Thursday, 8 September 2016

Karl Barth on ‘I-hymns’ [2]

In my previous post, we saw that Barth (in Church Dogmatics I/2) objected to so-called ‘I-hymns’ on the basis of a perceived separation of the Holy Spirit from Christ. The result of this is effectively a turn from the objectivity of Christian faith as revealed in Jesus Christ by the Spirit to the subjectivity of the Christian’s own faith or relationship with God in Christ. On Barth’s account here, the ‘spiritual songs’ of Ephesians 5:19 have ‘given way to religious poetry.’ (CD I/2, p. 254)

However, in Church Dogmatics IV/1 (1953; ET 1956), Barth issues a retraction of sorts—or perhaps an intensification of his critique. First of all, Barth not only affirms that Jesus Christ stands in relation to the Christian community and to the world more generally, but in relation to the individual Christian, too: ‘from all eternity God has thought of me, elected me, acted for me in Him [Jesus], called me to Himself in Him as His Word.’ (CD IV/1, p. 753) Barth is not saying that the ‘I’ is the only person that matters, but that God in Christ truly relates to the ‘I’ in all his or her particularity: Jesus is my Mediator, my Saviour, my Lord. Thus Jesus is pro me—‘for me’. But this is no abstract pro me but the pro me that has to be seen in relation to the pro nobis (‘for us’) and the propter nos homines (‘for us humans’). As far as I understand Barth here, Jesus is pro me as the particular person, Terry, who is constituted by his relations within the Christian community (pro nobis) and humanity more generally (propter nos homines). So Christ not only died for humanity but—in a very real sense—just for Terry. (And for you in all your glorious particularity, I hasten to add.)

So how does this apparently quite extreme Christian(ised) individualism affect the Church’s hymnody? Barth notes that his earlier critique of ‘I-hymns’ (in CD I/2) can only be a relative criticism; there are too many ‘I-Psalms’ in Scripture to suggest otherwise. Moreover, the pro me needs to be genuine lest Christian belief degenerate into an abstract theory rather than a powerful witness to God’s action in Christ. But Barth goes further than this; he goes to great lengths to emphasise that Christ stands in relation to each individual Christian as though he or she were the sole representative of Christian faith in the world. In fact, my ‘as though’ might be misleading:

Each individual as such . . . stands in the place of many, of all, uniting and representing in himself as this man the whole race, and in himself as this Christian the community. In his existence as an individual he is not a particle or a sample or a specimen. He is the one who is and has and does and signifies the whole and everything. He is the one who is responsible for all and everything. . . . In all the work of God, in what God does and says as Creator, Reconciler and Redeemer, he is not merely envisaged in general, or together with others. . . . What God does is all of it done just for him, just for thee and me. What God wills is all expected just of him, just of thee and me. (CD IV/1, p. 756)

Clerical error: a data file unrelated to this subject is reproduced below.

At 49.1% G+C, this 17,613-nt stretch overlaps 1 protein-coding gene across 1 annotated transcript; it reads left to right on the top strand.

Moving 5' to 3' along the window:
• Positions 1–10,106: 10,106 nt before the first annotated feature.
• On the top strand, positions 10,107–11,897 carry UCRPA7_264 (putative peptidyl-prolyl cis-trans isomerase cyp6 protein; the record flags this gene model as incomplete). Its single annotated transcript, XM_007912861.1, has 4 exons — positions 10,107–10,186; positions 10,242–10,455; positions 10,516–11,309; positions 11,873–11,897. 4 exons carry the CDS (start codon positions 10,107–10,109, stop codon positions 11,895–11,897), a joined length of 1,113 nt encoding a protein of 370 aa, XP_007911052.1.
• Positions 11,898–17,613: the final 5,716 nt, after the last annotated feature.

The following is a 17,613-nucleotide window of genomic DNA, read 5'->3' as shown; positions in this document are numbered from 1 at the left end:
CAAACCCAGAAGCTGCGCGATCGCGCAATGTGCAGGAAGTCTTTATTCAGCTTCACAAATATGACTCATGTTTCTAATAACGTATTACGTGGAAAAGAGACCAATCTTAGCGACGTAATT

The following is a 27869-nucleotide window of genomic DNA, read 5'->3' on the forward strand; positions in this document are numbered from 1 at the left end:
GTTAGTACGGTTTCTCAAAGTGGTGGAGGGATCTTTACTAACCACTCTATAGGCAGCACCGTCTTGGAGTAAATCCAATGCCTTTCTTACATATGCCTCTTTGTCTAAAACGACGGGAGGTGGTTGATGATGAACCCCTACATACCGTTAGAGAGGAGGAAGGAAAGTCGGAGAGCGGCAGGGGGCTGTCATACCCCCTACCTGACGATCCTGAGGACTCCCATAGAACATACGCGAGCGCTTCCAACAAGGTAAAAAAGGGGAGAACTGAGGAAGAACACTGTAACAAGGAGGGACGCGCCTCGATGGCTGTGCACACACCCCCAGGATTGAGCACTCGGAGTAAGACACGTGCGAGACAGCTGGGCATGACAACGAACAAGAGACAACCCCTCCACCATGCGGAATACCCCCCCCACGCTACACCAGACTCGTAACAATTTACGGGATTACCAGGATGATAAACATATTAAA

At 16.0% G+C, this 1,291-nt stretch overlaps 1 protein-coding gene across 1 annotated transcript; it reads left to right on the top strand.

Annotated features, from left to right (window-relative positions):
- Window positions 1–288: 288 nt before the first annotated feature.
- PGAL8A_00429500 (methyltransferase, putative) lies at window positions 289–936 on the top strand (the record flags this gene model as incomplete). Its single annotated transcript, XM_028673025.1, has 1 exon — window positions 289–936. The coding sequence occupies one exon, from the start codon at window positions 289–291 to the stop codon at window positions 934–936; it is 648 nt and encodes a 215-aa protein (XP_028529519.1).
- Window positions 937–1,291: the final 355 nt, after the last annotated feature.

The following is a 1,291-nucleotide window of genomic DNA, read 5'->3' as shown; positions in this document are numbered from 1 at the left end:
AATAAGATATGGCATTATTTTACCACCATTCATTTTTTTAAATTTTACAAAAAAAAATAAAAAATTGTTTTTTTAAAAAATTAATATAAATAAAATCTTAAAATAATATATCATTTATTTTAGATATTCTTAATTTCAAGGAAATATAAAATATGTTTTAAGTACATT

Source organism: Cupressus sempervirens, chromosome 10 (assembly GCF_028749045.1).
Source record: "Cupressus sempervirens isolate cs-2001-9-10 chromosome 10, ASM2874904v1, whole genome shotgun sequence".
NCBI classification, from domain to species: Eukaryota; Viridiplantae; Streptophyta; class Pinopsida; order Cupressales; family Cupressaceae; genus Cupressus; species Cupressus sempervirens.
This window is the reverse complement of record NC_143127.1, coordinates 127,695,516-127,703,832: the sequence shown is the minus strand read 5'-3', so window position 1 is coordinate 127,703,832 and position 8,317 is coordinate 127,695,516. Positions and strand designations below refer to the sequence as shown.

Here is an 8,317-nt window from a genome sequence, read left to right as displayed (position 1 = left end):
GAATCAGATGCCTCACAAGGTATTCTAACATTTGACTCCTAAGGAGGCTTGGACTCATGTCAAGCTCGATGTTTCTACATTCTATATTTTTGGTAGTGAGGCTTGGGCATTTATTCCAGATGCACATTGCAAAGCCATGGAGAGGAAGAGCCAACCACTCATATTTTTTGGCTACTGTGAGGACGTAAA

This is not the easiest passage to understand, at least not for me. The thrust of the passage seems to be that, for Barth, Christ’s relation to each individual Christian demonstrates that God is not only pro me, but that God, by virtue of being pro me, is also pro nobis and propter nos homines as well. And this seems to be Barth’s unpacking of the word Credo, ‘I believe’, which is in the first person singular to express the genuine unity of those who confess it as members of the Church. All this seems to point to a radical understanding of humanity that moves beyond mere individualism and simple communitarianism towards something more (shall we say) mystical. And this is what I think is the genius of Barth’s critique here in CD IV/1: the Church’s so-called ‘I-hymns’ don’t go far enough! In Barth’s own words, ‘Is there any I-hymn which can express this strongly enough? Is not the confession of faith itself necessarily the strongest I-hymn of all?’ (CD IV/1, p. 756) If my reading of Barth here is correct, then I suggest that few current ‘I-hymns’ can express this radical conception of humanity because the Western Church is either mired in a thoroughgoing individualism that posits the Church merely as individuals with a common interest, or is earnestly seeking some kind of socialist utopia that may or may not have Christian elements. But neither angle takes humanity seriously enough.

Given all this, Barth maintains that while I-hymns have a place in the Church’s hymnody, they can only have that place inasmuch as they testify to Christ. The pro me cannot be abstracted and systematised; nor can the relationship between God and the individual be ‘the basis and measure of all things.’ (CD IV/1, p. 757) Here, Barth seems to be saying that in the process of singing genuinely Christ-oriented ‘I-hymns’, Christ himself moves intentionally from being the object of the pro me to being the subject of the pro me. Barth concludes:

It will be acknowledged that Christian faith is an “existential” happening, that it is from first to last I-faith, which can and should be sung in I-hymns. But there will take place the necessary “de-mythologisation” of the “I” which Paul carried through in Gal. 220: “I live, yet not I, but Christ liveth in me.” (CD IV/1, p. 757)

* * * * *

The danger I see in many of the songs we sing in our local churches is that either they focus on our relationship with God (rather than on God and what God has done), or they are an opportunity to emote—or, to put it more pejoratively, an opportunity to burble like a baby. But do we not see both of these things in the psalms? I confess I’d like Barth to have explained his comment about ‘I-Psalms’ a little more.